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Thursday, July 9, 2015

Carl Jung on “Depression.” [Anthology]




Only when we bear our situation and accept our depression will it be possible for us to change internally. ~Carl Jung, Children’s Dreams Seminar, Page 373.

In the process of individuation, too, new contents can announce themselves in this devouring form and darken consciousness; this is experienced as a depression, that is to say, as being pulled downward. ~Carl Jung, Children’s Dreams Seminar, Page 373.

I begin to feel my age and whenever I get a bit too tired I also feel my heart and that is decidedly disagreeable and makes me cross with the whole world, which is damnable anyhow. I went through a period of black depression during the first 4 days. Only yesterday I began to feel human again. ~Carl Jung, Letters Vol. 1, Page 307.
[Note: The “period of black depression was related to The Japanese attacked Pearl Harbor 7 Dec. 1941.]

Depression is not necessarily pathological. It often foreshadows a renewal of the personality or a burst of creative activity. There are moments in human life when a new page is turned. ~Carl Jung, CW 16, par. 373.

Since the depression was not manufactured by the conscious mind but is an unwelcome intrusion from the unconscious, the elaboration of the mood is, as it were, a picture of the contents and tendencies of the unconscious that were massed together in the depression. ~Carl Jung, CW 8, Page 82.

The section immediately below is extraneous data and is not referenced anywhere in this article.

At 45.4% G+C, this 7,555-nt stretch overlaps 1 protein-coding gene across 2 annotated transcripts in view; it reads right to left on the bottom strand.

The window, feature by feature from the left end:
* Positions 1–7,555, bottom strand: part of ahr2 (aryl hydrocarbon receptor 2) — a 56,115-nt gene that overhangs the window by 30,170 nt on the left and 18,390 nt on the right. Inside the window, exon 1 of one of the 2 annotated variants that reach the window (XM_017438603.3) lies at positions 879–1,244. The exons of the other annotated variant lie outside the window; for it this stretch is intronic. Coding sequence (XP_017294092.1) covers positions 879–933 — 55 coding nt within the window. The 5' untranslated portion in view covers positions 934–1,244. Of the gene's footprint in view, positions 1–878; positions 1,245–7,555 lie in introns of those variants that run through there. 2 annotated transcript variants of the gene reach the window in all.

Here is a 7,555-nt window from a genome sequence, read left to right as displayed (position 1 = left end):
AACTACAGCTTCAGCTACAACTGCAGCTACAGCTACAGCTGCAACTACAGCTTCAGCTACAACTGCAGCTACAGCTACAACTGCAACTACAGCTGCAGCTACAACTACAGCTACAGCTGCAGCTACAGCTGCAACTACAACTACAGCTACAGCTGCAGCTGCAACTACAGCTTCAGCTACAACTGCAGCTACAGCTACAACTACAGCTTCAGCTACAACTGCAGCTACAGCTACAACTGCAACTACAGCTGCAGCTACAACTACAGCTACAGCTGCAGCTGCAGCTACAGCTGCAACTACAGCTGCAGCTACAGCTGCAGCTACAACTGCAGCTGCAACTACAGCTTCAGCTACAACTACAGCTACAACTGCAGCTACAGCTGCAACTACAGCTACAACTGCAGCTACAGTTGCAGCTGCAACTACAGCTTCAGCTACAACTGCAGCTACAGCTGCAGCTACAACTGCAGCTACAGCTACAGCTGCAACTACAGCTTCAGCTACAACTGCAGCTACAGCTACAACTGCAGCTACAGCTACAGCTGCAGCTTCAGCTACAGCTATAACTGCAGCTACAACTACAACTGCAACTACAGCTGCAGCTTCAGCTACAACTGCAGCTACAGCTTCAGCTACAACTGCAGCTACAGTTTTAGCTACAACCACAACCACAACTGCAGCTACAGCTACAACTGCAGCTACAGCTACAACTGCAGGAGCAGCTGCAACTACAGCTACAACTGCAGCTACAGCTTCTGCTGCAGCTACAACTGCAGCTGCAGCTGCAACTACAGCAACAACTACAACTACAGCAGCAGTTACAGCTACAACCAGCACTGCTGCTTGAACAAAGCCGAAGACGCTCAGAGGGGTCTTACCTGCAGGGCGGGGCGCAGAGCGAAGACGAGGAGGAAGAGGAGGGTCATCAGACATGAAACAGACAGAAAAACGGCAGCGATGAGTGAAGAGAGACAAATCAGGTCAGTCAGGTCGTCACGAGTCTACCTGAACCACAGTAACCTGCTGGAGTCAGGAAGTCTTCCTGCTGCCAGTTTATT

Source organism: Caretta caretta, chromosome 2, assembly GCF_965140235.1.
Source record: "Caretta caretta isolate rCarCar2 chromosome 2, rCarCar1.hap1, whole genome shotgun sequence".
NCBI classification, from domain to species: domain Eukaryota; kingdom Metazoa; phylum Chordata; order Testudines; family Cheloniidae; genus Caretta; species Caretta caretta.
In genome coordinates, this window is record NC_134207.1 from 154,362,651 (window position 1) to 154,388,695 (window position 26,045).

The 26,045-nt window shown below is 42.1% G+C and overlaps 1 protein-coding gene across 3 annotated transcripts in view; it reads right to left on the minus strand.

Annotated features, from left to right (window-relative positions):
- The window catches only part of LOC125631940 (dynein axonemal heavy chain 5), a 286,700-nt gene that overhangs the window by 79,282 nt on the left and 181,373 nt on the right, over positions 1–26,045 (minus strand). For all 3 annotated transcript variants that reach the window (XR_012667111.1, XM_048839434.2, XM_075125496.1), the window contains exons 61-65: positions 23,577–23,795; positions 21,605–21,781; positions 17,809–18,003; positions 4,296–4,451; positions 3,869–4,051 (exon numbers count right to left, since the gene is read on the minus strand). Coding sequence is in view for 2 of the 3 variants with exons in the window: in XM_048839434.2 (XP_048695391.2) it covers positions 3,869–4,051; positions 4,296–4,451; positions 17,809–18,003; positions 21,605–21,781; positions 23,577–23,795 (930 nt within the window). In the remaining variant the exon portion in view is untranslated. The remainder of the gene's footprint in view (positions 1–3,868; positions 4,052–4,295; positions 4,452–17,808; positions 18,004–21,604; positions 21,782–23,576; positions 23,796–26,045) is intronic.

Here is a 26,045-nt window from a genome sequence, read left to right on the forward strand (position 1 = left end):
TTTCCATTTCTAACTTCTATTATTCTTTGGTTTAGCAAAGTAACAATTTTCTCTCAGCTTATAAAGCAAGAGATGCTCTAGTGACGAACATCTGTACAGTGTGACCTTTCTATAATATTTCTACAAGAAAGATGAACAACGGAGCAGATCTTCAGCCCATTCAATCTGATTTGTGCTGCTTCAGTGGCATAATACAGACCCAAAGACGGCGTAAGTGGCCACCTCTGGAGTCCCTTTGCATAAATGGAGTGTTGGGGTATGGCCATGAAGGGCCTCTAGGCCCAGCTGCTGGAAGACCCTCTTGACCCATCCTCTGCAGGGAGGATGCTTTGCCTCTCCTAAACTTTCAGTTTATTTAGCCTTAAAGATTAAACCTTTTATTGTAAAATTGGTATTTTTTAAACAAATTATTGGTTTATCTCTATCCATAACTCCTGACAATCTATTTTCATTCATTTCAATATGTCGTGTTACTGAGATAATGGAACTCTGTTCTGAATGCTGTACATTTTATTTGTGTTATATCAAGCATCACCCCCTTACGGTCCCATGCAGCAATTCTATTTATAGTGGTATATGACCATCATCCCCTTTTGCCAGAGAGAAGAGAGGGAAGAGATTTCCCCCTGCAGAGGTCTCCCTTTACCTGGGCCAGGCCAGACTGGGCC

Often, however, we find cases where there is no tangible mood or depression at all, but just a general, dull discontent, a feeling of resistance to everything, a sort of boredom or vague disgust, an indefinable but excruciating emptiness. ~Carl Jung, CW 8, Page 83.

These words belonged to the autonomous complex. When excited by an external stimulus, complexes can produce sudden confusions, or violent affects, depressions, anxiety-states, etc., or they may express themselves in hallucinations. ~Carl Jung, CW 8, Page 313.

Statistics show a rise in the frequency of mental depressions in men about forty. In women the neurotic difficulties generally begin somewhat earlier. We see that in this phase of life—between thirty-five and forty—an important change in the human psyche is in preparation. ~Carl Jung, CW 8, Page 395.

Youthful longing for the world and for life, for the attainment of high hopes and distant goals, is life's obvious teleological urge which at once changes into fear of life, neurotic resistances, depressions, and phobias if at some point it remains caught in the past, or shrinks from risks without which the unseen goal cannot be attained. ~Carl Jung, CW 8, Page 406.

When we suffer from lack of psychic energy, we say we have a depression or an inhibition, not realising that part of our mental hierarchy has one away beyond our control, that we have, in fact, lost our soul. ~Carl Jung, Cornwall Seminar, Page 13.

Depressions always have to be understood teleologically. ~Carl Jung, Jung-Ostrowski, Page 14.

After a stroke general debilitation or senile depression can occur. If the brain is damaged, consciousness can slip back many levels. The real personality has then departed; what remains carries on the fight against death. Conflicts do not reach the whole person anymore and are therefore not real conflicts any longer. ~Carl Jung, Jung-Ostrowski, Page 16.